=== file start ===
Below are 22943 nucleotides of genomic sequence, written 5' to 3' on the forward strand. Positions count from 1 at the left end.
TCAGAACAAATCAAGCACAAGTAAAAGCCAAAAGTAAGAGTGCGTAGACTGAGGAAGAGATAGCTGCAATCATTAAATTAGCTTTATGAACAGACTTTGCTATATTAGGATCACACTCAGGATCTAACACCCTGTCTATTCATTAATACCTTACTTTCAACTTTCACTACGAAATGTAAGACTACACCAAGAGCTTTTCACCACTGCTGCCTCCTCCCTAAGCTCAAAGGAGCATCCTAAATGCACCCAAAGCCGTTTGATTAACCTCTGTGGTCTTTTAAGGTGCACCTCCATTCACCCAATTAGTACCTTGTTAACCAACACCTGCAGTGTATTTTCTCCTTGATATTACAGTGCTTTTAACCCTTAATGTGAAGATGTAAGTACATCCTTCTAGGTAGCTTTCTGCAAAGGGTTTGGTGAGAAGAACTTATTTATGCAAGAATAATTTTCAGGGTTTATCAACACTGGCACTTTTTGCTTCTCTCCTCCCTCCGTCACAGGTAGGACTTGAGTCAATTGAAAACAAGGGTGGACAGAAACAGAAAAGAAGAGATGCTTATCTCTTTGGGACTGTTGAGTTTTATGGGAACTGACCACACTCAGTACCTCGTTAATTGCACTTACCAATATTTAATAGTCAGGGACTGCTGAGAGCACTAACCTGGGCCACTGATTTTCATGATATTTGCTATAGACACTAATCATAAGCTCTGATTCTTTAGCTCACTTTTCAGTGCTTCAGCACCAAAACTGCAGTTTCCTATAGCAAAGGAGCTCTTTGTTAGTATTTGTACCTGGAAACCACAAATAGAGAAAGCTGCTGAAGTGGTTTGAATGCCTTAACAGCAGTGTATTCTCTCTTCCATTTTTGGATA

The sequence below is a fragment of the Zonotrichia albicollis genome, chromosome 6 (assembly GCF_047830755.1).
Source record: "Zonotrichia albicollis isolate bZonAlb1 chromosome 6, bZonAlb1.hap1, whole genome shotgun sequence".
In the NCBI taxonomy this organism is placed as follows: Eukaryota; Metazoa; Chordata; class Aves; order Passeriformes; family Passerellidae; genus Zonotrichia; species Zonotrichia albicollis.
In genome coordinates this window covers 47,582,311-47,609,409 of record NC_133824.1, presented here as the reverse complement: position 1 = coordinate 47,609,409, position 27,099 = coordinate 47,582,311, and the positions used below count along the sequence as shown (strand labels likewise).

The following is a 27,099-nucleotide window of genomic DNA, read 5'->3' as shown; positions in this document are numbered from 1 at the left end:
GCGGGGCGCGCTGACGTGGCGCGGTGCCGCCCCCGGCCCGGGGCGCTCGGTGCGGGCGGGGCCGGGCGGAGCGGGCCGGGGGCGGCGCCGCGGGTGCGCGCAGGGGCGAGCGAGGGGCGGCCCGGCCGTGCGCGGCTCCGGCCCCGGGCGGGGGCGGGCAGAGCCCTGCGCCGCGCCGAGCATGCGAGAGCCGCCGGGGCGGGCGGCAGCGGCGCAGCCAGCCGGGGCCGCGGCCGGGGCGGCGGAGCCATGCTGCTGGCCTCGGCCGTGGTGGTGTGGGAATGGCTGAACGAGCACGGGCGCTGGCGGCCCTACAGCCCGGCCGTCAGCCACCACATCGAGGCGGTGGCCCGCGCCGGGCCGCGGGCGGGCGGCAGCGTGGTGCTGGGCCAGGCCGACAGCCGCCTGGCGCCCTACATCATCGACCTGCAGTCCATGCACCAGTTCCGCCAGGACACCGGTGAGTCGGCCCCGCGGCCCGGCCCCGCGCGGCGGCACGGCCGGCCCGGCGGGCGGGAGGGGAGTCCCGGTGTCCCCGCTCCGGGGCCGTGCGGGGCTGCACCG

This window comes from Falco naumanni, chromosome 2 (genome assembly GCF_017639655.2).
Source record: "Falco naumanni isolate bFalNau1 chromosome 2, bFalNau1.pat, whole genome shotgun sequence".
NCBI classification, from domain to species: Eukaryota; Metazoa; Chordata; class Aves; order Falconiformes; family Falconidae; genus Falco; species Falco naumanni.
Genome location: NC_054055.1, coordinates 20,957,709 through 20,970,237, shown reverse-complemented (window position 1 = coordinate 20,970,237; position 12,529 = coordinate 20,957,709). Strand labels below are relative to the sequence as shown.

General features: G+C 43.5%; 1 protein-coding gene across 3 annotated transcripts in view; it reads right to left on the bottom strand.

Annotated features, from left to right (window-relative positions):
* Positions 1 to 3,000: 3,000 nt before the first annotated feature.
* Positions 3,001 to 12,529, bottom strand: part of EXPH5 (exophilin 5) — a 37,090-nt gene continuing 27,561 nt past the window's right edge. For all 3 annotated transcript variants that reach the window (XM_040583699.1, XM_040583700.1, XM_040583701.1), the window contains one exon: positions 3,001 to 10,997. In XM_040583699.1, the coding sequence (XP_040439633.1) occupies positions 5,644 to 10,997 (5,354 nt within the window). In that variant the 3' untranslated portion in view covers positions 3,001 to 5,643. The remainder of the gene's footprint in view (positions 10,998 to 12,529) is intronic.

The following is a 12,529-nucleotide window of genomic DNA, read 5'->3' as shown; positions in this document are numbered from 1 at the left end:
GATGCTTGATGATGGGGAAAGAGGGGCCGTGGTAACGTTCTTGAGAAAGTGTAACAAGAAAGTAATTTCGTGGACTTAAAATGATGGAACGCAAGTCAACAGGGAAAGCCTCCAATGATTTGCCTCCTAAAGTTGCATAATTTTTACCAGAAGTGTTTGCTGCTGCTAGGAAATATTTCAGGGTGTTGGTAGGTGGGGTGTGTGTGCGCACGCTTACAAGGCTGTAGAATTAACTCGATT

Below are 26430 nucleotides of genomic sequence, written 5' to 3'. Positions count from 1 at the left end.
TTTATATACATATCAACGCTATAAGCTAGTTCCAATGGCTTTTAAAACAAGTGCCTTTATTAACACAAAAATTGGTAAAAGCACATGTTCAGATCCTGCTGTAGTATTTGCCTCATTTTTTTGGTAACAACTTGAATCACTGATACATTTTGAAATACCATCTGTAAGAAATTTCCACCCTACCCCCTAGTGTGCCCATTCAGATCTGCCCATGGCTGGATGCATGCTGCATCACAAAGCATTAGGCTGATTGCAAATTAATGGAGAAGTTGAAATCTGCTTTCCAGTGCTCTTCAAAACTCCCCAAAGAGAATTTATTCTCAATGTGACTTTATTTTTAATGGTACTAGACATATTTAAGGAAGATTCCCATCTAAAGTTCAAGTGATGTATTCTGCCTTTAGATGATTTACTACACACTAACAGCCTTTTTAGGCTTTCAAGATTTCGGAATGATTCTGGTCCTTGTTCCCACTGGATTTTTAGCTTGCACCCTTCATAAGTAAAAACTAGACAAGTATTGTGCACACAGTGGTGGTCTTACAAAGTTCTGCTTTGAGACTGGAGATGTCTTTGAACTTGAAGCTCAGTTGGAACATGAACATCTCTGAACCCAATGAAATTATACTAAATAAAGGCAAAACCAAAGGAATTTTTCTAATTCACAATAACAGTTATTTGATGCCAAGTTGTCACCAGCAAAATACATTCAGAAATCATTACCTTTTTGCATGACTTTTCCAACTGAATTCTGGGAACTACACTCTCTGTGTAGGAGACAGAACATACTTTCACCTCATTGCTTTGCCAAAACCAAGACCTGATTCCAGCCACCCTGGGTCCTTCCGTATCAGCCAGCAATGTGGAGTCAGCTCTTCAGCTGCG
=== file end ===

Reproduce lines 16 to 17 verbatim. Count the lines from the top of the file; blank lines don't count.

* Positions 3,001 to 12,529, bottom strand: part of EXPH5 (exophilin 5) — a 37,090-nt gene continuing 27,561 nt past the window's right edge. For all 3 annotated transcript variants that reach the window (XM_040583699.1, XM_040583700.1, XM_040583701.1), the window contains one exon: positions 3,001 to 10,997. In XM_040583699.1, the coding sequence (XP_040439633.1) occupies positions 5,644 to 10,997 (5,354 nt within the window). In that variant the 3' untranslated portion in view covers positions 3,001 to 5,643. The remainder of the gene's footprint in view (positions 10,998 to 12,529) is intronic.

The following is a 12,529-nucleotide window of genomic DNA, read 5'->3' as shown; positions in this document are numbered from 1 at the left end: